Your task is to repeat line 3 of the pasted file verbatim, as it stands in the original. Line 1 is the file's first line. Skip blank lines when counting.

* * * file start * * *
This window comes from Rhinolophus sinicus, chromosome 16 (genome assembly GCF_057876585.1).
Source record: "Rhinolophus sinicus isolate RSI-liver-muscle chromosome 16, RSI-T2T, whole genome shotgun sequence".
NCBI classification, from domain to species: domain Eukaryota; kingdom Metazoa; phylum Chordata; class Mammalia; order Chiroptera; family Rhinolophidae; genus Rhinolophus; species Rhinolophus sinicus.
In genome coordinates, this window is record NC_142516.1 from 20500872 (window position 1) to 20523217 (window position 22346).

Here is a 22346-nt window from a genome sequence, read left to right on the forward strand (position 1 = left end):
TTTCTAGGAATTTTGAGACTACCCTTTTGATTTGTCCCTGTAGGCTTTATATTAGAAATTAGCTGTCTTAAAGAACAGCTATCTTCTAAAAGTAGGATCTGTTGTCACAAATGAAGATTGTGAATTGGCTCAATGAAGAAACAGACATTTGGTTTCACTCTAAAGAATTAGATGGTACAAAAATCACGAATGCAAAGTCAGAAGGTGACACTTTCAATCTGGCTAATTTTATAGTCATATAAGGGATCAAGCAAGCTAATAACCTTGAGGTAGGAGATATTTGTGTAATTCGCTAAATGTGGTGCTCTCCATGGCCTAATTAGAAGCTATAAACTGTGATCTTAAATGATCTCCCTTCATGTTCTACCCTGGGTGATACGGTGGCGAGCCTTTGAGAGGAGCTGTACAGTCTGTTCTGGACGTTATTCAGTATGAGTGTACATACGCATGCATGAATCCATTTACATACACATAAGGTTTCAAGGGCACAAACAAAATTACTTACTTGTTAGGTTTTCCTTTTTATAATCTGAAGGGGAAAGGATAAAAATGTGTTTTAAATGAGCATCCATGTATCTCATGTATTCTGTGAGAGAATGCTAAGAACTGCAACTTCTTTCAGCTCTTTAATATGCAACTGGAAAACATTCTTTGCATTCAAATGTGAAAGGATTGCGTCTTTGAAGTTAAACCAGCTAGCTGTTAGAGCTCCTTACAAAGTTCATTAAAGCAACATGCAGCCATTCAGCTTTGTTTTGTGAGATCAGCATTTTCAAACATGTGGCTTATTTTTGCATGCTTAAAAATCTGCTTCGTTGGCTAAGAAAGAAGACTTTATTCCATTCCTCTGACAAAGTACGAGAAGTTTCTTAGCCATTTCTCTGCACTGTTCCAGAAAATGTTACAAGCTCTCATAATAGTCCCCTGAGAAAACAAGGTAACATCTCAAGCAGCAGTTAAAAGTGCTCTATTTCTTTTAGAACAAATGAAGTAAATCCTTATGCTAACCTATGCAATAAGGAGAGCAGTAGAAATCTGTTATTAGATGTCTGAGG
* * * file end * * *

NCBI classification, from domain to species: domain Eukaryota; kingdom Metazoa; phylum Chordata; class Mammalia; order Chiroptera; family Rhinolophidae; genus Rhinolophus; species Rhinolophus sinicus.